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Here is a square drawn on dot paper:
Come up with a method to find the exact area of the square in square units. You can either use calculations or count the square units.
Problem A1 adapted from IMPACT Mathematics, Course 1, developed by Educational Development Center, Inc. p. 536. © 2000 Glencoe/McGraw-Hill. Used with permission. www.glencoe.com/sec/math
Each of the three figures in Problem A2 shows a right triangle with squares built on the sides. Determine the exact area of all three squares for each figure.
Figure 1: |
Figure 2: |
Figure 3: |
Figure # |
Area of Square on Side a |
Area of Square on Side b |
Area of Square on Side c |
Figure 1: | |||
Figure 2: | |||
Figure 3: |
Look at your table, and come up with a relationship between the three squares that holds for all of the pictures.
Video SegmentIn this video segment, the participants calculate the areas of the squares built on the right triangles. As they do the activity, a pattern begins to emerge, and they are able to formulate the relationship they discovered. Was your method of calculating areas similar to or different from the one shown here? Can you come up with yet another way of doing this? You can find this segment on the session video approximately 4 minutes and 58 seconds after the Annenberg Media logo. |
Problem A2 and the Video Segment problems adapted from IMPACT Mathematics, Course 1, developed by Educational Development Center, Inc. p. 537. © 2000 Glencoe/McGraw-Hill. Used with permission. www.glencoe.com/sec/math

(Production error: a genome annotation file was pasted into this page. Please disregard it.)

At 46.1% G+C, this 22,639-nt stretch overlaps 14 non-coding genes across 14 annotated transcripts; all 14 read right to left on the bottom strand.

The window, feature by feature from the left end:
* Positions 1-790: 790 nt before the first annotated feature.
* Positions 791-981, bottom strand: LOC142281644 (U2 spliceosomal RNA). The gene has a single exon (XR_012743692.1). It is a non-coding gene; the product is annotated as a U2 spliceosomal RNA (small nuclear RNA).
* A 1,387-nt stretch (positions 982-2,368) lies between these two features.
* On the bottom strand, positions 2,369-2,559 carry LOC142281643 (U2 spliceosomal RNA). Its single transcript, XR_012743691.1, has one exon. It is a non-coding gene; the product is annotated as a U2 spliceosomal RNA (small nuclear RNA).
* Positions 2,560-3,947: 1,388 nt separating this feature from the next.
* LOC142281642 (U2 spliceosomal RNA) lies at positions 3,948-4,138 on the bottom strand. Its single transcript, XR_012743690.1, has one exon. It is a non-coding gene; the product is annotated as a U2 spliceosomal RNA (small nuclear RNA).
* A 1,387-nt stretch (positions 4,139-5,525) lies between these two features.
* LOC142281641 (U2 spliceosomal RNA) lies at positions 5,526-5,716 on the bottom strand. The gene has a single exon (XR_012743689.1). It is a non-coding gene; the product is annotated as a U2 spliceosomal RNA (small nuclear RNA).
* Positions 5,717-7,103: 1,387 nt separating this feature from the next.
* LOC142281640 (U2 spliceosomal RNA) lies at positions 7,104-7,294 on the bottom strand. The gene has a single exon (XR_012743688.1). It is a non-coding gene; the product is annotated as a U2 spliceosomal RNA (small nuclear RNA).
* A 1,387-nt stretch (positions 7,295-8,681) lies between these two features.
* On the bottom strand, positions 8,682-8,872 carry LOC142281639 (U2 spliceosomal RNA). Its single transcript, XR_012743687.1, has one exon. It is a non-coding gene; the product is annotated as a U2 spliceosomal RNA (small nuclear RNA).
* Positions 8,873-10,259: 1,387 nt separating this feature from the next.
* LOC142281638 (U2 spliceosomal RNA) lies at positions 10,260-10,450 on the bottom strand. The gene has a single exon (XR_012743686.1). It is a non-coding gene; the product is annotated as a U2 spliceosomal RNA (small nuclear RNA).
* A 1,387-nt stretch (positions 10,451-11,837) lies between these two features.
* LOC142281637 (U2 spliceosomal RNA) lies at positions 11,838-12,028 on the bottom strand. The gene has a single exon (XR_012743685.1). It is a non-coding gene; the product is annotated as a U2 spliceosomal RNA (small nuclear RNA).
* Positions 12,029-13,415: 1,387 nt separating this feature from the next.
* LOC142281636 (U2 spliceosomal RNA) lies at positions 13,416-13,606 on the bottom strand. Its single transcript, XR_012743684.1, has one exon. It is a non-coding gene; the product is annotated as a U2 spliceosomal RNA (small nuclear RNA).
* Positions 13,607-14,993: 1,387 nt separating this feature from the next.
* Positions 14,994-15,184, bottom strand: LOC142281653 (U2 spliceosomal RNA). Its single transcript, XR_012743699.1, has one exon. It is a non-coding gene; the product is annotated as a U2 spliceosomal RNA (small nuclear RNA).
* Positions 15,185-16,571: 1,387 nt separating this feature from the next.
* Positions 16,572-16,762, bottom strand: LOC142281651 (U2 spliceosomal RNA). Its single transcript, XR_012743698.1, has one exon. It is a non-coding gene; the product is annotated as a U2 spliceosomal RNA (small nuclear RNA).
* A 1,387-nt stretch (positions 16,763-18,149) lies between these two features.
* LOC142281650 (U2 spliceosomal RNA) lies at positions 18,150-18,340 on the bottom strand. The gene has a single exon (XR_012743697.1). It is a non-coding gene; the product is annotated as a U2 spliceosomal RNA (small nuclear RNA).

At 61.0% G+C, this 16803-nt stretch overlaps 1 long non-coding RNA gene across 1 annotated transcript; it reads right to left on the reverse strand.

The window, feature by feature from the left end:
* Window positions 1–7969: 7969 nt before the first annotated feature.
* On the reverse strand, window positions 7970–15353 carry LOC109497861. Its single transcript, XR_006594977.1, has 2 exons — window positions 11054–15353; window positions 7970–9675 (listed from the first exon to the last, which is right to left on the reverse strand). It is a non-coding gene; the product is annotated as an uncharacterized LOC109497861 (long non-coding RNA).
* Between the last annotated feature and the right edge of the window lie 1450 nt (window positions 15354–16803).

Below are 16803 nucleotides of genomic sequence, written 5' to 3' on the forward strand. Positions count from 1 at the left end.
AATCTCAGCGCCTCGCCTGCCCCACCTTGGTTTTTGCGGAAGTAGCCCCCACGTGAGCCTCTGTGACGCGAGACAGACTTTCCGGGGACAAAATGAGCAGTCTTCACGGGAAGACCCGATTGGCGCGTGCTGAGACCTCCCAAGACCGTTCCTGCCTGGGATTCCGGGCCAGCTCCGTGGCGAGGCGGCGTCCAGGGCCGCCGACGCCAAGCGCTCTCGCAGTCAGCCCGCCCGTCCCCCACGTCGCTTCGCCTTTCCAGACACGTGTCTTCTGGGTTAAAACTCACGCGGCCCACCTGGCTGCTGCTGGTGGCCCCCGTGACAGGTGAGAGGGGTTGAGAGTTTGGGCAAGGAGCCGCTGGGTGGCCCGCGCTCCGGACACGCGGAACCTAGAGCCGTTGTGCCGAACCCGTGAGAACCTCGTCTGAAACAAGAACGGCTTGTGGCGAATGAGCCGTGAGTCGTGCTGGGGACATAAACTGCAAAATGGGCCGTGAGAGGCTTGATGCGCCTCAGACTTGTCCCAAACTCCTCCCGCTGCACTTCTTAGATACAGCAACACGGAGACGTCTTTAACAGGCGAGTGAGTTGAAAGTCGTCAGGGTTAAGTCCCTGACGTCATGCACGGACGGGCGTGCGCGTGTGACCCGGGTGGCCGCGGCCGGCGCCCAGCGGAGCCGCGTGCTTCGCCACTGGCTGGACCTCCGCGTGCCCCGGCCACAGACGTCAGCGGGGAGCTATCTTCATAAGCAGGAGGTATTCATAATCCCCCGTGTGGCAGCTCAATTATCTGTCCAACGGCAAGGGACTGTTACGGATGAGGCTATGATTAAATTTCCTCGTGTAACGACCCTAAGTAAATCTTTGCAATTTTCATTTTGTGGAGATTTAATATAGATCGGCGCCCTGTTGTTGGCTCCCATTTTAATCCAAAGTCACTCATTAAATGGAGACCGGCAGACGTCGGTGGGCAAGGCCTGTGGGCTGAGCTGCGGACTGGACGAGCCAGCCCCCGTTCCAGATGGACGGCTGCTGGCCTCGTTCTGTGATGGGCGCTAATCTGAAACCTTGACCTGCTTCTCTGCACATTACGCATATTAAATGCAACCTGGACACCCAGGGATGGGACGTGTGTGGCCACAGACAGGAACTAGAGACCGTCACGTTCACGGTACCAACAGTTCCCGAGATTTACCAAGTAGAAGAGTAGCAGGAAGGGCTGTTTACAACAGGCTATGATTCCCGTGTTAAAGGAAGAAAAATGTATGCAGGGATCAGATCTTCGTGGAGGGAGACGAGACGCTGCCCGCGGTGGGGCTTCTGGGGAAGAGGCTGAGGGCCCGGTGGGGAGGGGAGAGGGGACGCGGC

In a right triangle, the side opposite the right angle (side c in all of the pictures in Problem A2) is called the hypotenuse.
The problems you just solved illustrate the Pythagorean theorem: In a right triangle, the square built on the hypotenuse is equal in area to the sum of the squares built on the other two sides.
Today, most people think of the theorem as stating a relationship among three numbers, a, b, and c, which represent the lengths of the sides of a right triangle.
The Pythagorean theorem is named for Pythagoras, a Greek mathematician who lived from about 569-500 B.C.E., around the same time as Lao-Tse, Buddha, and Confucius. Pythagoras was the leader of a society that would likely be considered a cult by modern standards. They studied mathematics and numerology, were very superstitious about what they ate and how they lived, and were sworn to secrecy.
Part A: The Theorem adapted from Connected Geometry, developed by Educational Development Center, Inc. p. 197. © 2000 Glencoe/McGraw Hill. Used with permission. www.glencoe.com/sec/math
Draw a square with side lengths of 5 units around the given square so that the vertices of the given square are on the sides of the new square. The area of the new square is 25 square units (since its side length is 5), and its area is larger than the area of the original square by the area of the four right triangles whose legs have lengths of 2 and 3 units. So the area of the original square is 25 – 4 • (3 • 2 / 2) = 13 square units.
It looks like this: | Another method is the following:
Again, the area of the square is 4 • (2 • 3 / 2) + 1 • 1 = 13 square units. |
Using the same method from A1, here are the areas:
Figure # |
Area of Square on Side a |
Area of Square on Side b |
Area of Square on Side c |
Figure 1: | 4 | 9 | 13 |
Figure 2: | 1 | 4 | 5 |
Figure 3: | 4 | 4 | 8 |
The area of the square on side c is always the sum of the areas of the squares on the other two sides.